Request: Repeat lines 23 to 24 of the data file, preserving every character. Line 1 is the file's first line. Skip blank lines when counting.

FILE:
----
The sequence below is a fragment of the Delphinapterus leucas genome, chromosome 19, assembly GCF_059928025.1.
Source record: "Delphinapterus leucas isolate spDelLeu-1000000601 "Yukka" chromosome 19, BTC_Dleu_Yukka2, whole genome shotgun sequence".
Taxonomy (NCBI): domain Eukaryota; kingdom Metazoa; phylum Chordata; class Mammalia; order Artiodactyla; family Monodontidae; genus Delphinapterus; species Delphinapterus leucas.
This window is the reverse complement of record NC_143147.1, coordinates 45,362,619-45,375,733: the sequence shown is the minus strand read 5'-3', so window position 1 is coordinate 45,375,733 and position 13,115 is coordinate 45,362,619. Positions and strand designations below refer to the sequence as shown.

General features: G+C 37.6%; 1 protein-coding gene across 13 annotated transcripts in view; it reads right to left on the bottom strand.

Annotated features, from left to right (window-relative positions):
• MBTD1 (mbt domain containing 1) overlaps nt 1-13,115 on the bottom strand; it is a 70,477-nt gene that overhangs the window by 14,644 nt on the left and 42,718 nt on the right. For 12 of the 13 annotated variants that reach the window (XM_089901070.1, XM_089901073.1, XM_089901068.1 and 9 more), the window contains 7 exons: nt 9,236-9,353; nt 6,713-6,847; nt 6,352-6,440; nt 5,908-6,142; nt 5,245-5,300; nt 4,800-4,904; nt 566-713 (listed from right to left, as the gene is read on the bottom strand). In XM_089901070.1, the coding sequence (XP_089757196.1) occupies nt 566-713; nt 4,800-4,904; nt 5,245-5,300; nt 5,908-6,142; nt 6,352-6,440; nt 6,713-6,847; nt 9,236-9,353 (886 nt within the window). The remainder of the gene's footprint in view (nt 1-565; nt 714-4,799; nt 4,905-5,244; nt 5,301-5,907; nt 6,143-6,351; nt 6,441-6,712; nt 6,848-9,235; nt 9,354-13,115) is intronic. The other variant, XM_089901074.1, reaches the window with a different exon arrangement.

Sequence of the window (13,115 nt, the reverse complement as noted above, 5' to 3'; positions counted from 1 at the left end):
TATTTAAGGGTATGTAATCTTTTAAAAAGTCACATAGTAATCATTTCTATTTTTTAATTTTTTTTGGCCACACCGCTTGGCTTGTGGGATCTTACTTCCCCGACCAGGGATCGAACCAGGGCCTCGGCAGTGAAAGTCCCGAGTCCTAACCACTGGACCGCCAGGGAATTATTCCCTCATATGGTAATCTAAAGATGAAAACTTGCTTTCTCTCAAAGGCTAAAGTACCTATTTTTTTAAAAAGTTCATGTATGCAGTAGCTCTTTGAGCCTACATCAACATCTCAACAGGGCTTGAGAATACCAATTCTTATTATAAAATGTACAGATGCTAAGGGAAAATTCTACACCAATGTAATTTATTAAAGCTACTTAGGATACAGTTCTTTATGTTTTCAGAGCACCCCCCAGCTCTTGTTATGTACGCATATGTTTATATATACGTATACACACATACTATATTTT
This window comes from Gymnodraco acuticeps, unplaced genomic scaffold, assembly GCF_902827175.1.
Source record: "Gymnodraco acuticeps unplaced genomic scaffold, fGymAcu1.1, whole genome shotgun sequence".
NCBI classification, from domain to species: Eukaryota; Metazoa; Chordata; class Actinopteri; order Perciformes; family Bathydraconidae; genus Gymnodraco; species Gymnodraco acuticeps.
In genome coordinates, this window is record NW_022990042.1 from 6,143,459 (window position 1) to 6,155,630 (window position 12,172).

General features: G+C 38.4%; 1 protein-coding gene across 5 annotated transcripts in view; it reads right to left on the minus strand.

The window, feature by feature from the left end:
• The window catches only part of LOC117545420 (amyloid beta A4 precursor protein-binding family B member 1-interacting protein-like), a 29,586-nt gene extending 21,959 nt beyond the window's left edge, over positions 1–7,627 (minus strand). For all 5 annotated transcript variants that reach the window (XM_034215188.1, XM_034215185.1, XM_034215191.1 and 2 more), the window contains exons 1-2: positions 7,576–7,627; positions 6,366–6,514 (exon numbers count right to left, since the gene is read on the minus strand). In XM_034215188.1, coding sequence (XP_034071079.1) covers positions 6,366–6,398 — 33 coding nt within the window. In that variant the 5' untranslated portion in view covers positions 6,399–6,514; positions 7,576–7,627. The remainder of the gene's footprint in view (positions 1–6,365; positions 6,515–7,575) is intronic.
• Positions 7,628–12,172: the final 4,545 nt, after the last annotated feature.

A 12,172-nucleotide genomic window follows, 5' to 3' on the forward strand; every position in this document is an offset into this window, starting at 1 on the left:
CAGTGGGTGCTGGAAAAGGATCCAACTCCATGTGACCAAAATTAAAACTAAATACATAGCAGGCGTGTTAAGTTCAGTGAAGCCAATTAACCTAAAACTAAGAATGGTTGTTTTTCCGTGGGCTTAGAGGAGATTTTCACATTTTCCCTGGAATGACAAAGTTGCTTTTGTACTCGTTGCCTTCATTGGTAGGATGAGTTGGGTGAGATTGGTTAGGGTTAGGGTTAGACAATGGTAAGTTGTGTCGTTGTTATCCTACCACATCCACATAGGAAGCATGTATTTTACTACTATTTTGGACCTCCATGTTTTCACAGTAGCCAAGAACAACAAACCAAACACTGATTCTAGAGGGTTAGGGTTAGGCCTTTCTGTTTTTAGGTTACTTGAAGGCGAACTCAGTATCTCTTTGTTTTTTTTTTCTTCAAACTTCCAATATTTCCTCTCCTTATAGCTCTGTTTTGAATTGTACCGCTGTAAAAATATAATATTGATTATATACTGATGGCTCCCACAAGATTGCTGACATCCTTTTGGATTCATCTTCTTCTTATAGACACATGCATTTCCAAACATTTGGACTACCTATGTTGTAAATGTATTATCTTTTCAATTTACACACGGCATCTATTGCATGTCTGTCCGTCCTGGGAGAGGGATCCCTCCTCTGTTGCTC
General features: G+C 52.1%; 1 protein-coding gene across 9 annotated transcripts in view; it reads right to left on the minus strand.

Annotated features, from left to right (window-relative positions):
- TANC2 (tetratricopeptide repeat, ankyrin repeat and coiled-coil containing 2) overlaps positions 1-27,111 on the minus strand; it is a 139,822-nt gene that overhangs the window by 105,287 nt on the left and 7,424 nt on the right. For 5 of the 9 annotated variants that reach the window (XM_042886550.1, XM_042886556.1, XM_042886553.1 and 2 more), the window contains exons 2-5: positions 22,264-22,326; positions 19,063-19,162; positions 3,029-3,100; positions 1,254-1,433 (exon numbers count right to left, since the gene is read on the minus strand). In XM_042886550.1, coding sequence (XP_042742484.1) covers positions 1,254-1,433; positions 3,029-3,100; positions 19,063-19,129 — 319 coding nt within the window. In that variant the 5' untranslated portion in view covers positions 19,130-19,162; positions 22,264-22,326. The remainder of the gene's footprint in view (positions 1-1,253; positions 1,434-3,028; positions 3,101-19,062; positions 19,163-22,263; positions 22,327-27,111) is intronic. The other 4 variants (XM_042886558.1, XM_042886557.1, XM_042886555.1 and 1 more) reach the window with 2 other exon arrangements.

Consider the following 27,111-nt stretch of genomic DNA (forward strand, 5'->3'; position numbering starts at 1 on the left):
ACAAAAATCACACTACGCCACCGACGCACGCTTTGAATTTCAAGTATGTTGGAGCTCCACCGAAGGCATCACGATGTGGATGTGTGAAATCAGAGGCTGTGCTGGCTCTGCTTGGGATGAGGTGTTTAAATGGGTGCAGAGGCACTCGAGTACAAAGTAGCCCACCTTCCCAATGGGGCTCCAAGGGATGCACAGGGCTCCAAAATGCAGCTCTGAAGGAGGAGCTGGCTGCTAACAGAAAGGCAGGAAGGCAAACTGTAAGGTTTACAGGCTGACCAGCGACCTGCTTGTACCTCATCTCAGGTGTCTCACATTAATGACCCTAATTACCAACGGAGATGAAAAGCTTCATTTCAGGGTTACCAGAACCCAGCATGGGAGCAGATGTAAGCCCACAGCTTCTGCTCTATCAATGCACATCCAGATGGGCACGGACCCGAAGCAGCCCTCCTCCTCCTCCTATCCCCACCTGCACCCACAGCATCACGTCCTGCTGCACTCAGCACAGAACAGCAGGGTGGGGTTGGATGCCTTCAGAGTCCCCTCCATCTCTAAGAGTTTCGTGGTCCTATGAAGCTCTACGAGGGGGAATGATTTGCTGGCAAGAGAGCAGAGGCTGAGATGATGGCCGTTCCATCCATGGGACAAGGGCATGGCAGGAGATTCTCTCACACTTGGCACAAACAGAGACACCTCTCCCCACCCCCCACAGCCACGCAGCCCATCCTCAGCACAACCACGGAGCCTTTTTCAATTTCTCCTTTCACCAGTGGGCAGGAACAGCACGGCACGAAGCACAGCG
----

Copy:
Consider the following 27,111-nt stretch of genomic DNA (forward strand, 5'->3'; position numbering starts at 1 on the left):
ACAAAAATCACACTACGCCACCGACGCACGCTTTGAATTTCAAGTATGTTGGAGCTCCACCGAAGGCATCACGATGTGGATGTGTGAAATCAGAGGCTGTGCTGGCTCTGCTTGGGATGAGGTGTTTAAATGGGTGCAGAGGCACTCGAGTACAAAGTAGCCCACCTTCCCAATGGGGCTCCAAGGGATGCACAGGGCTCCAAAATGCAGCTCTGAAGGAGGAGCTGGCTGCTAACAGAAAGGCAGGAAGGCAAACTGTAAGGTTTACAGGCTGACCAGCGACCTGCTTGTACCTCATCTCAGGTGTCTCACATTAATGACCCTAATTACCAACGGAGATGAAAAGCTTCATTTCAGGGTTACCAGAACCCAGCATGGGAGCAGATGTAAGCCCACAGCTTCTGCTCTATCAATGCACATCCAGATGGGCACGGACCCGAAGCAGCCCTCCTCCTCCTCCTATCCCCACCTGCACCCACAGCATCACGTCCTGCTGCACTCAGCACAGAACAGCAGGGTGGGGTTGGATGCCTTCAGAGTCCCCTCCATCTCTAAGAGTTTCGTGGTCCTATGAAGCTCTACGAGGGGGAATGATTTGCTGGCAAGAGAGCAGAGGCTGAGATGATGGCCGTTCCATCCATGGGACAAGGGCATGGCAGGAGATTCTCTCACACTTGGCACAAACAGAGACACCTCTCCCCACCCCCCACAGCCACGCAGCCCATCCTCAGCACAACCACGGAGCCTTTTTCAATTTCTCCTTTCACCAGTGGGCAGGAACAGCACGGCACGAAGCACAGCG